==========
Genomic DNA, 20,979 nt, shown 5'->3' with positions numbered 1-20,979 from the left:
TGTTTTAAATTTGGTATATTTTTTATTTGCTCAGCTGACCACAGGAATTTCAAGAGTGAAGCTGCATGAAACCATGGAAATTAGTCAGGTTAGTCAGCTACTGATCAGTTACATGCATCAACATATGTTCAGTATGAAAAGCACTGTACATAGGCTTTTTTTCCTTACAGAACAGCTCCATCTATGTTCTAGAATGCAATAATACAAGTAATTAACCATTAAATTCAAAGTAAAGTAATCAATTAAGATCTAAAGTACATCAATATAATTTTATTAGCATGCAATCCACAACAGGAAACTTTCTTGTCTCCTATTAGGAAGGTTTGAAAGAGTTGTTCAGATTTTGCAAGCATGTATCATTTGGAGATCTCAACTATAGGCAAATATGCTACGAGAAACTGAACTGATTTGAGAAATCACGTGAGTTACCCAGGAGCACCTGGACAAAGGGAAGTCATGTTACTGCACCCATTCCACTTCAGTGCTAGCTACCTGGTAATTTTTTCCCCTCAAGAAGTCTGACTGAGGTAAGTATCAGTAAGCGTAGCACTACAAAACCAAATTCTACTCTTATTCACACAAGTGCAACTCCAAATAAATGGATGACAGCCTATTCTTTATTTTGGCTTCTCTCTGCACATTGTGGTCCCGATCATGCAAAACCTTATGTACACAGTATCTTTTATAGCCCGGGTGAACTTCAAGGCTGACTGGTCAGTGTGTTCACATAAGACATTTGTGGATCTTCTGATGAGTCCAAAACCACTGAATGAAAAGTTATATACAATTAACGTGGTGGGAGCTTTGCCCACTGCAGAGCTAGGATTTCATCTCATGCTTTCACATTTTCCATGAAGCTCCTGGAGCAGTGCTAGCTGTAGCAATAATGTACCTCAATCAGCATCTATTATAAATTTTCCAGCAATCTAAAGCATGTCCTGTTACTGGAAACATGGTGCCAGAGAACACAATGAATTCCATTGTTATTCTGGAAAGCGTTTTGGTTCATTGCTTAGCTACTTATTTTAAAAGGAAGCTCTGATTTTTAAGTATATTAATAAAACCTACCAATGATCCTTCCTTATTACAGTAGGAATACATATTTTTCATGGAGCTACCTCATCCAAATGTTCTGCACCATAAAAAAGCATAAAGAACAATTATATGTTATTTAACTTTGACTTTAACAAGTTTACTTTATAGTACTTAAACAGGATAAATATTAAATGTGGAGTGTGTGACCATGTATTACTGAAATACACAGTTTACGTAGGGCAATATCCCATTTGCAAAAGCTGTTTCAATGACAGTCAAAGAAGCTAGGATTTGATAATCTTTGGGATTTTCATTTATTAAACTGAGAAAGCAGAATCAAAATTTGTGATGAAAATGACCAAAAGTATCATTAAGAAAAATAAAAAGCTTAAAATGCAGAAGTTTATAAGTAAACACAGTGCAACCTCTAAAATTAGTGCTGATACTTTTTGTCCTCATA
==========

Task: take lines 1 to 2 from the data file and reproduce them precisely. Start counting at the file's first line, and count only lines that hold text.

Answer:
Genomic DNA, 20,979 nt, shown 5'->3' with positions numbered 1-20,979 from the left:
TGTTTTAAATTTGGTATATTTTTTATTTGCTCAGCTGACCACAGGAATTTCAAGAGTGAAGCTGCATGAAACCATGGAAATTAGTCAGGTTAGTCAGCTACTGATCAGTTACATGCATCAACATATGTTCAGTATGAAAAGCACTGTACATAGGCTTTTTTTCCTTACAGAACAGCTCCATCTATGTTCTAGAATGCAATAATACAAGTAATTAACCATTAAATTCAAAGTAAAGTAATCAATTAAGATCTAAAGTACATCAATATAATTTTATTAGCATGCAATCCACAACAGGAAACTTTCTTGTCTCCTATTAGGAAGGTTTGAAAGAGTTGTTCAGATTTTGCAAGCATGTATCATTTGGAGATCTCAACTATAGGCAAATATGCTACGAGAAACTGAACTGATTTGAGAAATCACGTGAGTTACCCAGGAGCACCTGGACAAAGGGAAGTCATGTTACTGCACCCATTCCACTTCAGTGCTAGCTACCTGGTAATTTTTTCCCCTCAAGAAGTCTGACTGAGGTAAGTATCAGTAAGCGTAGCACTACAAAACCAAATTCTACTCTTATTCACACAAGTGCAACTCCAAATAAATGGATGACAGCCTATTCTTTATTTTGGCTTCTCTCTGCACATTGTGGTCCCGATCATGCAAAACCTTATGTACACAGTATCTTTTATAGCCCGGGTGAACTTCAAGGCTGACTGGTCAGTGTGTTCACATAAGACATTTGTGGATCTTCTGATGAGTCCAAAACCACTGAATGAAAAGTTATATACAATTAACGTGGTGGGAGCTTTGCCCACTGCAGAGCTAGGATTTCATCTCATGCTTTCACATTTTCCATGAAGCTCCTGGAGCAGTGCTAGCTGTAGCAATAATGTACCTCAATCAGCATCTATTATAAATTTTCCAGCAATCTAAAGCATGTCCTGTTACTGGAAACATGGTGCCAGAGAACACAATGAATTCCATTGTTATTCTGGAAAGCGTTTTGGTTCATTGCTTAGCTACTTATTTTAAAAGGAAGCTCTGATTTTTAAGTATATTAATAAAACCTACCAATGATCCTTCCTTATTACAGTAGGAATACATATTTTTCATGGAGCTACCTCATCCAAATGTTCTGCACCATAAAAAAGCATAAAGAACAATTATATGTTATTTAACTTTGACTTTAACAAGTTTACTTTATAGTACTTAAACAGGATAAATATTAAATGTGGAGTGTGTGACCATGTATTACTGAAATACACAGTTTACGTAGGGCAATATCCCATTTGCAAAAGCTGTTTCAATGACAGTCAAAGAAGCTAGGATTTGATAATCTTTGGGATTTTCATTTATTAAACTGAGAAAGCAGAATCAAAATTTGTGATGAAAATGACCAAAAGTATCATTAAGAAAAATAAAAAGCTTAAAATGCAGAAGTTTATAAGTAAACACAGTGCAACCTCTAAAATTAGTGCTGATACTTTTTGTCCTCATA